VILLANOVA, Pa. – From the 1940s through the 1960s, dozens of African American women worked for The National Aeronautics and Space Administration as expert mathematicians—and almost no one knew about it for decades. Duchess Harris, PhD, chair, Department of American Studies, Macalester College, has done extensive research to shed light on the buried stories of these extraordinary women, including her grandmother Miriam Daniel Mann. On Friday, April 6 at 1 p.m. in the Connelly Cinema at Villanova University, Dr. Harris presents, “Hidden Human Computers: The Black Women of NASA,” as the keynote address at the 2018 Gender and Women’s Studies Student Research Conference.
Dr. Harris’ presentation draws from material in her book, Hidden Human Computers: The Black Women of NASA (2016), co-written with Sue Bradford Edwards. The book highlights the accomplishments of her grandmother and the other women of color working at NASA throughout the Atomic Age of American history. Segregated within the NASA facilities in Hampton, Virginia, well-educated Black women used slide rules and pencils to do the complicated calculations for flights. These women made it possible for astronauts John Glenn and Alan Shepard to complete their missions. The book reveals and commends the contributions of these women in order to restore the missing piece of history and inspire the youth of today to overcome adversity.
Dr. Harris is an accomplished scholar of 20th century African American political history and civil rights, and she continues to advocate for African American justice in the 21st century. She was a Mellon Fellow at the University of Pennsylvania, earned her PhD from the University of Minnesota and received a Juris Doctorate from William Mitchell College of Law. An accomplished academic and author, she has written several books including Black Lives Matter, Black Feminist Politics from Kennedy to Clinton/Obama and Racially Writing the Republic: Racists, Race Rebels, and Transformations of American Identity.
Dr. Harris’ presentation is part of the annual, day-long conference. Villanova’s Gender and Women’s Studies program invites students from various local colleges and universities in the Greater Philadelphia Women’s Studies Consortium to submit their research for consideration for the conference. The conference provides a unique opportunity to hear both graduate and undergraduate research presentations and performances by students.
The conference is free and open to the public, and the schedule is as follows:
8:45 a.m. Coffee and Welcome, Villanova Room, Connelly Center
9:15 - 10:15 a.m. Session One, designated meeting rooms, Connelly Center
Panels include: Activism and Social Movements; Dimensions of Identity; Fiction and Reading Technologies; Gender and the Body; Gender, Religion and Secularity; Marriage, Parenthood and the Family; Sexual Assault and Violence; and Queerness and Queering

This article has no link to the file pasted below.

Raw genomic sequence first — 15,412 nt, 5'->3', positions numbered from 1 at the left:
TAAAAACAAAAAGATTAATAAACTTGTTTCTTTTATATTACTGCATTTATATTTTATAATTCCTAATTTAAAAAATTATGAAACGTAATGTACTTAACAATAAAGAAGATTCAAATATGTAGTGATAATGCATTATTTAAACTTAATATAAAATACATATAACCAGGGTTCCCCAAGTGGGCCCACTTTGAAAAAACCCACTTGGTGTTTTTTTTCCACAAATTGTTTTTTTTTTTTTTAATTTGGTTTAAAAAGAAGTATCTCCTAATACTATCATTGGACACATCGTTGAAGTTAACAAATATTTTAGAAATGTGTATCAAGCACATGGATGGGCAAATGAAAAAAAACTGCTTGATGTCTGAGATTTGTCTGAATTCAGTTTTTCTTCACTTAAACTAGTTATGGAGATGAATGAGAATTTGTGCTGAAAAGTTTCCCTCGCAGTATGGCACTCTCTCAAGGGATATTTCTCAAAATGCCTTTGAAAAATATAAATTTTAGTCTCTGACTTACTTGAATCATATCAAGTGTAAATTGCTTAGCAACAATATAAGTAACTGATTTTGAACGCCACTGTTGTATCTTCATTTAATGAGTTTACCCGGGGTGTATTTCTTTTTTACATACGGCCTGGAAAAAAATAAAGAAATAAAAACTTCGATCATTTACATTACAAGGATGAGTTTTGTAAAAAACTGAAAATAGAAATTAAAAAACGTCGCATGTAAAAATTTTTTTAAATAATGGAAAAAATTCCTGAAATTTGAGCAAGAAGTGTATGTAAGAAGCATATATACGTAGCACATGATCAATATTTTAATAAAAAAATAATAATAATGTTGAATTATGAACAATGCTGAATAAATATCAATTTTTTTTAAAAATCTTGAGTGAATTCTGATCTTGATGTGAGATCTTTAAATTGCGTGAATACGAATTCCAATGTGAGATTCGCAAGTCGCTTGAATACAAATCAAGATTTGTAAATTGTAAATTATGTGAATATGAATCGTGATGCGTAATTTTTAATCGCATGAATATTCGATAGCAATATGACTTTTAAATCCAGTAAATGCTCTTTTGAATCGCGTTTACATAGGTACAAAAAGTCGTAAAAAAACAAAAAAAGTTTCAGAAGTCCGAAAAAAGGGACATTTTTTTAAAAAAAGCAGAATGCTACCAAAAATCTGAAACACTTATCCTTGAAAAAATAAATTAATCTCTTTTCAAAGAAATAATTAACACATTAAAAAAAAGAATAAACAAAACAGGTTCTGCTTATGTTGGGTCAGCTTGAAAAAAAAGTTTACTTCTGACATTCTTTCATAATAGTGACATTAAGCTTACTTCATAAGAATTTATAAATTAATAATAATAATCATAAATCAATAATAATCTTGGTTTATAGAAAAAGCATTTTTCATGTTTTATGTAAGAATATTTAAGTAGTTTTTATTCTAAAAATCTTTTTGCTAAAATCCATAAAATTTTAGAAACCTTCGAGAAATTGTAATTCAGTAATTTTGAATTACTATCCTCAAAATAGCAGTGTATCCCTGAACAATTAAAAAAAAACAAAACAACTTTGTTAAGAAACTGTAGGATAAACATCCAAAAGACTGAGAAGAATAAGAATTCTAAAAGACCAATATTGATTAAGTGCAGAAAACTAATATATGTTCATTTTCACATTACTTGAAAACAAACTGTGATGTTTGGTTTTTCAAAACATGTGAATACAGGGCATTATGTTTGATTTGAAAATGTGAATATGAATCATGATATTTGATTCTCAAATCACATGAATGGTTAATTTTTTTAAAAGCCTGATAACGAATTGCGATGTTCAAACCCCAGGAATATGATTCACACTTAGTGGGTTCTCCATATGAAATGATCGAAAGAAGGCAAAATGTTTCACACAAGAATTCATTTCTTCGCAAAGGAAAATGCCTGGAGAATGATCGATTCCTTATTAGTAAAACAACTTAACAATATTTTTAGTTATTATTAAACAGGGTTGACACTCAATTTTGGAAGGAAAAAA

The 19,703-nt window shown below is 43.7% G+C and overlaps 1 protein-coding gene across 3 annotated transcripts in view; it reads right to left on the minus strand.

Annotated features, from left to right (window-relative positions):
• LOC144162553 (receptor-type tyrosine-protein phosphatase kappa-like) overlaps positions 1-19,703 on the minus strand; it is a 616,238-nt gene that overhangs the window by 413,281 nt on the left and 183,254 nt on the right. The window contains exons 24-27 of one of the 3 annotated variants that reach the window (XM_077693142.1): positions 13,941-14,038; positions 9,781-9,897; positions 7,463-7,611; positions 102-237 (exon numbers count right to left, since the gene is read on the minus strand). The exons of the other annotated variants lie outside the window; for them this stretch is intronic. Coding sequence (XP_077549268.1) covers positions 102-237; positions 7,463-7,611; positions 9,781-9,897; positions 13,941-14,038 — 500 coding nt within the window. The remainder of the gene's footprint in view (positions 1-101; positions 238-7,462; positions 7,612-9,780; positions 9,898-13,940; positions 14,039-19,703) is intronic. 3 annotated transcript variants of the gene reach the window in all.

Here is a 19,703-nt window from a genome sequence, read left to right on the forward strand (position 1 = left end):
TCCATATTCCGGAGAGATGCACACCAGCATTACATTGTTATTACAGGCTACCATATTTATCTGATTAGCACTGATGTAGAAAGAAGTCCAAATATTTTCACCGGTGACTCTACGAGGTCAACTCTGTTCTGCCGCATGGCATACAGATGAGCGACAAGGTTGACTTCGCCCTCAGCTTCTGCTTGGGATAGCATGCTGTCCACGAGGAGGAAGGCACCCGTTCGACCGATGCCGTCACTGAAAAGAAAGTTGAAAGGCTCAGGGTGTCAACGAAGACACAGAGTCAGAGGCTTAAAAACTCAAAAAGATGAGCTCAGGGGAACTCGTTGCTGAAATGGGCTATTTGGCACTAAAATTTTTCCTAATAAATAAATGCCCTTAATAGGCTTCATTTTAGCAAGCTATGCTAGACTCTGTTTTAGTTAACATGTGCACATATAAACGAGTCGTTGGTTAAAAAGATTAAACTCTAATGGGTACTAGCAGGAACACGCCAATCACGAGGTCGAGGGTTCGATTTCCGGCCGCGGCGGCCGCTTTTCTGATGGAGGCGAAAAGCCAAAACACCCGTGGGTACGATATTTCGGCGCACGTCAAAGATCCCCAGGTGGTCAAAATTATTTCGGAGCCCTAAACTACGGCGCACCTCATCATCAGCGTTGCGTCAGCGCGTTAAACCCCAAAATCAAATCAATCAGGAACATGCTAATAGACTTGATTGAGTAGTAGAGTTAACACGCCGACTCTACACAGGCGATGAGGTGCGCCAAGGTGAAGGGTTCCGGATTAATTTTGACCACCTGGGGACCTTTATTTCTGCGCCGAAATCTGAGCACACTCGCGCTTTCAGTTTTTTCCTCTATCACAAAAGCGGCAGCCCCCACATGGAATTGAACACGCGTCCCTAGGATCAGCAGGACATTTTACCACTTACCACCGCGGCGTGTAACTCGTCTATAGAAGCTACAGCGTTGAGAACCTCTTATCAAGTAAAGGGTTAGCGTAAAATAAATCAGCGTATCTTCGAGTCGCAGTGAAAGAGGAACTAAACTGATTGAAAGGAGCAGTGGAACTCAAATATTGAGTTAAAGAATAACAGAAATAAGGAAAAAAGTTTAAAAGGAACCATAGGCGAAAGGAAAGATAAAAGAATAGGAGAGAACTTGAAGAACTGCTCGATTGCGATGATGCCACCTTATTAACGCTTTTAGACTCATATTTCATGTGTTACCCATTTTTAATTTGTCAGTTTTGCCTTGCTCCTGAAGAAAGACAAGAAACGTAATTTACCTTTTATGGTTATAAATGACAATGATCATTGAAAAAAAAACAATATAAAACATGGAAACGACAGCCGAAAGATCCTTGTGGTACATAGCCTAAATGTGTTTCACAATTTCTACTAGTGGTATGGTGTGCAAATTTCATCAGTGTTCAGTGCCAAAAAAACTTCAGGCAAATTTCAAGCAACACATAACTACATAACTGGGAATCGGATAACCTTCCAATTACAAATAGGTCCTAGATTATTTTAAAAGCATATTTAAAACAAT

10:30 - 11:30 a.m. Session Two, designated meeting rooms, Connelly Center
Panels include: Gender, Law and Policy; Gender in Media and Marketing; Intersectionality: Gender, Race, and Disability; Global Gender Politics; Literature Beyond the Novel, Philosophy and Feminist Theory; and Sex and Sexualities
11:30 - 1 p.m. Lunch Reception and Awards Ceremony, Villanova Room, Connelly Center
Welcome and introduction: Teresa Boyer, EdD, ’95 CLAS, PhD, director, The Anne Welsh McNulty Institute for Women’s Leadership
Student speaker: Jalaneya Marrero-Golden '18 CLAS
Presentation of awards: Adele Lindenmeyr, PhD, dean, College of Liberal Arts and Sciences
Judith Levine, PhD, associate professor of Sociology and director of Gender, Sexuality and Women’s Studies Program, Temple University
1:00 – 2:00 p.m. “Hidden Human Computers: The Black Women of NASA,” Connelly Cinema
Keynote Speaker: Duchess Harris, PhD, chair, Department of American Studies, Macalester College
2:15 - 3:15 p.m. Session Three, designated meeting rooms, Connelly Center
Panels include: Dimensions of Masculinity; Gender, Health and Psychology; Gender and the Voice; Gender and the Novel; Gender in/as Politics; and Labor and the World of Work
3:30 - 4:30 p.m. Performance Showcase, Connelly Cinema
4:30 p.m. Coffee and Cookies, outsdie Connelly Cinema
About Villanova University’s College of Liberal Arts and Sciences: Since its founding in 1842, Villanova University’s College of Liberal Arts and Sciences has cultivated knowledge, understanding and intellectual courage for a purposeful life in a challenged and changing world. With 39 majors across the humanities, social sciences and natural sciences, it is the oldest and largest of Villanova’s colleges, serving more than 4,500 undergraduate and graduate students each year. The College is committed to a teacher-scholar model, offering outstanding undergraduate and graduate research opportunities and a rigorous core curriculum that prepares students to become critical thinkers, strong communicators and ethical leaders with a truly global perspective.